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Title: Vegetation succession on glacier forelands in the Jostedalsbreen region and Jotunheimen, south-central Norway
Author: Grimm, Günter Albin
Awarding Body: University of Oxford
Current Institution: University of Oxford
Date of Award: 2000
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In this study four different aspects of primary successions on glacier forelands in South-Central Norway are investigated. First, general vegetation and environment trends, which have been observed by other scientists, were studied on two forelands. It is shown that the two selected forelands (one low- and one high-altitude foreland, Nigardsbreen and Storbreen, respectively) differ in the speed of vegetation cover change and in the overall species richness developed over the last 250 years since deglaciation. This is attributed to differences in the severity of the environment between the two forelands. Some support for an early peak in the number of species was found for the Nigardsbreen foreland, whereas the Storbreen foreland shows no significant trend in the development of species richness. Life-forms and soil-depth change on both forelands in the predicted manner. A novel approach for the use of Ellenberg indicator values for the estimation of pH-values from the existent vegetation shows highly significant correlations between predicted pH values and trends measured for similar terrain ages from a study by Messer (1988). Investigation at two different scales indicated that small-scale disturbances (< 100 m) may influence the mosaic of the environment, which affects the results of the chronosequence approach. By using a strict geometrical sampling design more variable conditions entered the analyses than with the stratified random sampling schemes adopted by others, such as Matthews (1979b). Some loss in the power of analysing the data occurred, but the results are still consistent with hypotheses about primary succession on glacier forelands. Second, new aspects of the temporal development and successional change of plant communities were investigated on the same two forelands. There is some evidence of succession from a pioneer community to the local climax community of the surrounding area for both forelands. There is also support for the correlation of timedependent environmental variables with the successional development of plant communities. A new application of Ellenberg indicator values in ordinations was assessed for its value in estimating average environmental conditions derived from the vegetation. As with the previous analyses, investigation of community development at two different scales supported the importance of sampling scale on the analysis of succession data. Third, spatially explicit analyses of distribution patterns of dominant woody species was developed as a means to investigate processes and formulate hypotheses about primary succession on glacier forelands. The data for this part of the study was collected on five glacier forelands, three low-altitude (Nigardsbreen, Austerdalsbreen and Bødalsbreen) and two high-altitude (Storbreen and Høgvaglbreen). Pattern descriptors including perimeter/area index, autocorrelation measures and fractal dimensions, support the hypothesis of differential colonisation of wind and animaldispersed species. Even more convincing is the result that low- and high-altitude forelands show significant differences in the patterns exhibited by wind and animals dispersed species. This result is thought to be related to the differences in environmental severity affecting the establishment of colonising species. Finally, logit modelling of the distributions of dominant woody species provides insights into the sampling effort needed to gather enough data for meaningful analyses. It also leads to the identification of important factors influencing the distribution of those species.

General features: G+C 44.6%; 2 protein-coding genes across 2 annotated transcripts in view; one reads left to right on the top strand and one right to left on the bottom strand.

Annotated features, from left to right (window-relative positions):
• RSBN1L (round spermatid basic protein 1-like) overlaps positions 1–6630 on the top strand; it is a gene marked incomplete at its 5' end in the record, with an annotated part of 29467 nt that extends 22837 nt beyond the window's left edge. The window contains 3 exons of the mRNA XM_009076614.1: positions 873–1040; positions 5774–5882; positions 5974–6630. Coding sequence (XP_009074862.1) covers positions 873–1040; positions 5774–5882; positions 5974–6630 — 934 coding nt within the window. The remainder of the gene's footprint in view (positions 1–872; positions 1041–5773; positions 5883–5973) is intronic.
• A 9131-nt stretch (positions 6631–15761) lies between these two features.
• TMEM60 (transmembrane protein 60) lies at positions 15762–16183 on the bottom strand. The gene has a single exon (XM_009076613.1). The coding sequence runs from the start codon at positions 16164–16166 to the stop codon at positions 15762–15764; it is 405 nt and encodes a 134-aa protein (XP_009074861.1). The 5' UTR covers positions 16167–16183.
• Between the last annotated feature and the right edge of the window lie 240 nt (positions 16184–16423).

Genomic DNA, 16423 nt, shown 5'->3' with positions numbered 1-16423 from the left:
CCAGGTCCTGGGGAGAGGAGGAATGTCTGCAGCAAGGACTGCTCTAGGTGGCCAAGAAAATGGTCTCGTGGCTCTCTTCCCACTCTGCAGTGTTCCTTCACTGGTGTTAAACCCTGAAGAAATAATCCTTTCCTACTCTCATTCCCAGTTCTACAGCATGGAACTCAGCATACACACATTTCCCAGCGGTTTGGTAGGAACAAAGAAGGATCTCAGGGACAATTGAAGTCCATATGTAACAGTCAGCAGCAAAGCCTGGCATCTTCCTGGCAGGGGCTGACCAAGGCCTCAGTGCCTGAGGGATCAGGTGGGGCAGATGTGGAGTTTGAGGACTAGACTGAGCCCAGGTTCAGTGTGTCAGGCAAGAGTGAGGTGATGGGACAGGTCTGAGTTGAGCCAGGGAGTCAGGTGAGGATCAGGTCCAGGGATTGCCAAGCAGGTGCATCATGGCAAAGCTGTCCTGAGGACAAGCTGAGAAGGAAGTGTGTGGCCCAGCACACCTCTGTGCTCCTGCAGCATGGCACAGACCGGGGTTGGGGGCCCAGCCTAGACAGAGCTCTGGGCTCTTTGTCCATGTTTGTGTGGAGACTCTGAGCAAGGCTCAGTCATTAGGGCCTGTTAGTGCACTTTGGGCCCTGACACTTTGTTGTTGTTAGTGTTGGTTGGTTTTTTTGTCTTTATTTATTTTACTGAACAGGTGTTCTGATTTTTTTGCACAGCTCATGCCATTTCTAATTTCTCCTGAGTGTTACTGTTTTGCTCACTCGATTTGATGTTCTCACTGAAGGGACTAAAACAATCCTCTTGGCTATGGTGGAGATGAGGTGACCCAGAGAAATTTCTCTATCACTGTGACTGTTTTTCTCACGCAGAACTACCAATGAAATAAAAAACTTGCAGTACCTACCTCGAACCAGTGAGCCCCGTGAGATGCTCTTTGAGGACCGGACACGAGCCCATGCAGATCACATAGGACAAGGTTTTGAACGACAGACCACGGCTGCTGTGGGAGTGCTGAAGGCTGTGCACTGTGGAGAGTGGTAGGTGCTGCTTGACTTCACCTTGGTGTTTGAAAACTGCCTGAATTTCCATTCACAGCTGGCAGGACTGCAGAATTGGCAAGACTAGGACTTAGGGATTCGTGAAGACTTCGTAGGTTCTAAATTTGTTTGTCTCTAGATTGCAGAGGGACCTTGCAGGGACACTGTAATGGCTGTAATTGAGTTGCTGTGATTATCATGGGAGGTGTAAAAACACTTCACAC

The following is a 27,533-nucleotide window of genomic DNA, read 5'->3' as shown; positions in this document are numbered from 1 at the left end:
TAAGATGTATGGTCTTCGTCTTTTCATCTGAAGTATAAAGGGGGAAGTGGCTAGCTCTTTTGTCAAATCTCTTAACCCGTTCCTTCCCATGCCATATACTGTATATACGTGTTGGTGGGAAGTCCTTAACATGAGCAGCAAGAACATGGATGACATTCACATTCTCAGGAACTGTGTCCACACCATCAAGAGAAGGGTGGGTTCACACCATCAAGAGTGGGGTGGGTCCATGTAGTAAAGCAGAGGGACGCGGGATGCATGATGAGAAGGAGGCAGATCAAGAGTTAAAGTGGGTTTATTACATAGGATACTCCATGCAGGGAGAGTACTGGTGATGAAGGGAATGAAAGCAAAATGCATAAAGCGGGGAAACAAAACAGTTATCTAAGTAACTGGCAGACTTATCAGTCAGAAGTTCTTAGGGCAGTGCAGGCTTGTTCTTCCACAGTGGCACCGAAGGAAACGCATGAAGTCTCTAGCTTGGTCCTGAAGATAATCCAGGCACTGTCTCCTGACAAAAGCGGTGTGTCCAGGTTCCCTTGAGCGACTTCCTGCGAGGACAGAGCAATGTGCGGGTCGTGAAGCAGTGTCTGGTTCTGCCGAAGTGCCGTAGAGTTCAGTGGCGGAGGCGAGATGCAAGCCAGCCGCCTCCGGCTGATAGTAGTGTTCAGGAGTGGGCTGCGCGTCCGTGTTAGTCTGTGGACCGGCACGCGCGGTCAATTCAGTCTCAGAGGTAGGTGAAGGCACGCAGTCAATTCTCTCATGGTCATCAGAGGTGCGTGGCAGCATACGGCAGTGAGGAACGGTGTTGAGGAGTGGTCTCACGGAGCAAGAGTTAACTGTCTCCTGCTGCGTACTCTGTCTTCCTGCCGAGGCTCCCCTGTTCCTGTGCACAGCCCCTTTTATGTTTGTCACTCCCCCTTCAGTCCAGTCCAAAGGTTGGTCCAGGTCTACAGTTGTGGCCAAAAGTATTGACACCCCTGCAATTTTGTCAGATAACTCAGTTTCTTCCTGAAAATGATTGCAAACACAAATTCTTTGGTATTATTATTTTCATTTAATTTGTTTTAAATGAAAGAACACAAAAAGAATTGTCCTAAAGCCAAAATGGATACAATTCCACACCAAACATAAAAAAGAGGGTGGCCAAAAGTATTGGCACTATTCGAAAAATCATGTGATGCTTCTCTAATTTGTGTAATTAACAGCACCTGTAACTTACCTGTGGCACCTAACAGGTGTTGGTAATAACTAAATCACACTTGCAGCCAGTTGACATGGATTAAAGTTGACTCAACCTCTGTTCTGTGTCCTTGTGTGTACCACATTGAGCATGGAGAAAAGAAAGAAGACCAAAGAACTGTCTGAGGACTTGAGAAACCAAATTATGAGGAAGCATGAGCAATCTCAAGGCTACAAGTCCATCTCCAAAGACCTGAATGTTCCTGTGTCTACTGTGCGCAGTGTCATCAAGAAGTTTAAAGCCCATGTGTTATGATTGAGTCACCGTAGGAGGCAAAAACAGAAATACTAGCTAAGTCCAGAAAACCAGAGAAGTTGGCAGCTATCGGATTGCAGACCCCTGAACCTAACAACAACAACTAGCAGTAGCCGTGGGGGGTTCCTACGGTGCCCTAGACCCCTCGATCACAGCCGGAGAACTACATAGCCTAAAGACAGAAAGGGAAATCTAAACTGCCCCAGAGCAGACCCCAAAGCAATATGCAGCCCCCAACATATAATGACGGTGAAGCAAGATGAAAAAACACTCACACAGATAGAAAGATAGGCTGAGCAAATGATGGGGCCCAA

Supervisor: Matthews, J. A.; McDonnell, R.; Whittaker, R. J. Sponsor: Not available
Qualification Name: Thesis (Ph.D.) Qualification Level: Doctoral
EThOS ID:  DOI: Not available
Keywords: Glacial landforms ; Landscape ecology ; Plant succession ; Norway